(from the series of "Big" dreams)

This is a dream of a patient who was involved in a family dispute that was very troubling to him. It involved his extended family. The members of this family are prominent and are used to being respected, listened to, and even obeyed. In the dispute no one was listening to or respecting or obeying anyone else, and the man felt discounted. On the day of the dream, it came to the dreamer's attention that many of the family members, in spite of their outward disrespect, might have been listening to him more than he thought. He devised a plan based on this assumption, but, when he went to sleep, he still felt shaky and weak, feelings that were not usual to him.

"Big" Dream 4 (November, 2013)

(from the series of "Big" dreams)

This Dream felt like a very big dream to the dreamer. I present it as a kind of quiz. The quiz question is: "Is it a big dream or not?"

What is an Archetype? — The Connection of Archetypes with Ideas and Universals

The word archetype was introduced into psychology by the Swiss psychiatrist, Carl Jung. Though the word has entered popular jargon and is used by many in the profession, it has negative connotations for many. A clear definition might help lead to constructive discussion of the concept.

Short idea (171): Derived from my own introspection and understanding of Freud's and Jung's dream theories: If you are heavily caught up in the external world and intent on succeeding and feeling you have a good chance of succeeding, then Freud's theory applies. If you are withdrawn from the world or are pursuing private and personal goals, then Jung's applies. For Freud, dreams reminded you of your inner goals that were overshadowed by you concentration on externals. For Jung, archetypal dreams drew you into deeper and deeper places in yourself and in the world as it appears to you when you feel alone. 

Short idea (172): Linear (or active) Thinking is a chain or line of thought in which we use thoughts to solve a problem. Associative (or passive) Thinking is a line or chain or thoughts linked together by previous associations. Both Linear and Associative are step by step processes with each link in the chain, each point on the line, connected to the previous one by an understandable connection. There is another type of thought that we might call Archetypal in which an idea "pops into ones head," and it seems completely unconnected with any previous thought. It "came out of no where," as it were, "out of the blue." If, on examining a new archetypal thought, it does seem connected with ones previous thoughts at all, it seems more as if it is an observation or commentary or insight about the line of thought that came before. It may seem as if it came from outside oneself, almost as if it was the point of view of another, often more intelligent and wiser, person.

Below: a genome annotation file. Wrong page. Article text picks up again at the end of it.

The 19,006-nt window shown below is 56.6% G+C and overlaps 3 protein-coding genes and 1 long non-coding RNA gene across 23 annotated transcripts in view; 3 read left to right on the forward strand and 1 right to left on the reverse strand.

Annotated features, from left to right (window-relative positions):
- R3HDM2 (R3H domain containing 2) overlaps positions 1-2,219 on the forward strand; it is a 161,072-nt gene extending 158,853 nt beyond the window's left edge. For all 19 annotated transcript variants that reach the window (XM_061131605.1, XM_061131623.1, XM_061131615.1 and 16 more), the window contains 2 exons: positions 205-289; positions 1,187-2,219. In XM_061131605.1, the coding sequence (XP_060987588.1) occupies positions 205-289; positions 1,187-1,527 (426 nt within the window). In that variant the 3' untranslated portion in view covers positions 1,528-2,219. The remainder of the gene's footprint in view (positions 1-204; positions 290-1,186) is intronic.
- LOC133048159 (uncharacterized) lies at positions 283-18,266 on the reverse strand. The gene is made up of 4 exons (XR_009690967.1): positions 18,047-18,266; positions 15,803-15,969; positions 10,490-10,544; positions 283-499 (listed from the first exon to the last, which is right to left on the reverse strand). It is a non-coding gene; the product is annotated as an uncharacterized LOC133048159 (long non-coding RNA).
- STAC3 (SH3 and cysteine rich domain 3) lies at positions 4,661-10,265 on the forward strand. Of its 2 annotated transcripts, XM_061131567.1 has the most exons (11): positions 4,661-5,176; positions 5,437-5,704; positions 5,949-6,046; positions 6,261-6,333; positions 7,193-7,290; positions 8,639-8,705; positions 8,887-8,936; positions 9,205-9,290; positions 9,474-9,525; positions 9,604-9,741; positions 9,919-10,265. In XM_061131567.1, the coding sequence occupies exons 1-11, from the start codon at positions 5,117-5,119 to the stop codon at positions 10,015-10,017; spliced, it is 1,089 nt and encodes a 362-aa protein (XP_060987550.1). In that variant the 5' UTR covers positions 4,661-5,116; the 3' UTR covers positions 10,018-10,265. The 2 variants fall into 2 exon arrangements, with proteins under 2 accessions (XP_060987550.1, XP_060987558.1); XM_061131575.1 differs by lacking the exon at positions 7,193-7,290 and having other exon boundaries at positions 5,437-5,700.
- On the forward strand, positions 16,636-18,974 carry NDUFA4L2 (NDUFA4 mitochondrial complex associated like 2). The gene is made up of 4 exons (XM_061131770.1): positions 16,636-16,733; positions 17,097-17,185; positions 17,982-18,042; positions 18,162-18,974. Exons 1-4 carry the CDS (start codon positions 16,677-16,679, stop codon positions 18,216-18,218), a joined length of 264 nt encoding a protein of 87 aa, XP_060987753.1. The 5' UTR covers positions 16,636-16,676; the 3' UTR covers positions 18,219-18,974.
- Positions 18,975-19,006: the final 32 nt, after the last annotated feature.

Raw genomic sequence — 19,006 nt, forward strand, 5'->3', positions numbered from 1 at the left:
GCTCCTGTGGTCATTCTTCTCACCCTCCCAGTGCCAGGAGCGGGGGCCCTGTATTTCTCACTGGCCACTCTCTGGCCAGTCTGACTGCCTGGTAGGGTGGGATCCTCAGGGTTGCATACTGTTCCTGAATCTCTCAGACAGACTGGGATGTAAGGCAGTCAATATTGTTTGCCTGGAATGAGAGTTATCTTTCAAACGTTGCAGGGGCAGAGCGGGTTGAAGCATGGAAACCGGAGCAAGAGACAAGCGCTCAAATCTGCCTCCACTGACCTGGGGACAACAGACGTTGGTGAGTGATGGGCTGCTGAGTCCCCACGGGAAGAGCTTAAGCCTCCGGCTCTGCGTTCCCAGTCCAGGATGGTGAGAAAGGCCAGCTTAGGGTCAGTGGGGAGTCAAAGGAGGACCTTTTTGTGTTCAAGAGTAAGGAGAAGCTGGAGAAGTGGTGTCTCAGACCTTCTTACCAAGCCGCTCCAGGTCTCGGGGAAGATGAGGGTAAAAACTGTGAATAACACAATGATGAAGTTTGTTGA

Short idea (173): Some mythic stories can be understood, among other things, as attempts to present psychological states of mind that are difficult (or even impossible) to describe or present in ordinary language. An example is an American Indian story that tells about a man who was picked up off the ground and blown far away from his home by a great wind. When he landed he became a great healer. The whole story is one big metaphor.

The Mountain Archetype: A Psychological Approach


The book, The Mountain Archetype: A Psychological Approach, can be purchased in the iBooks store, on Amazon as a Kindle book, and on Kobo. It also can be accessed here. The link allows anyone to read the book for free, but it can not be downloaded.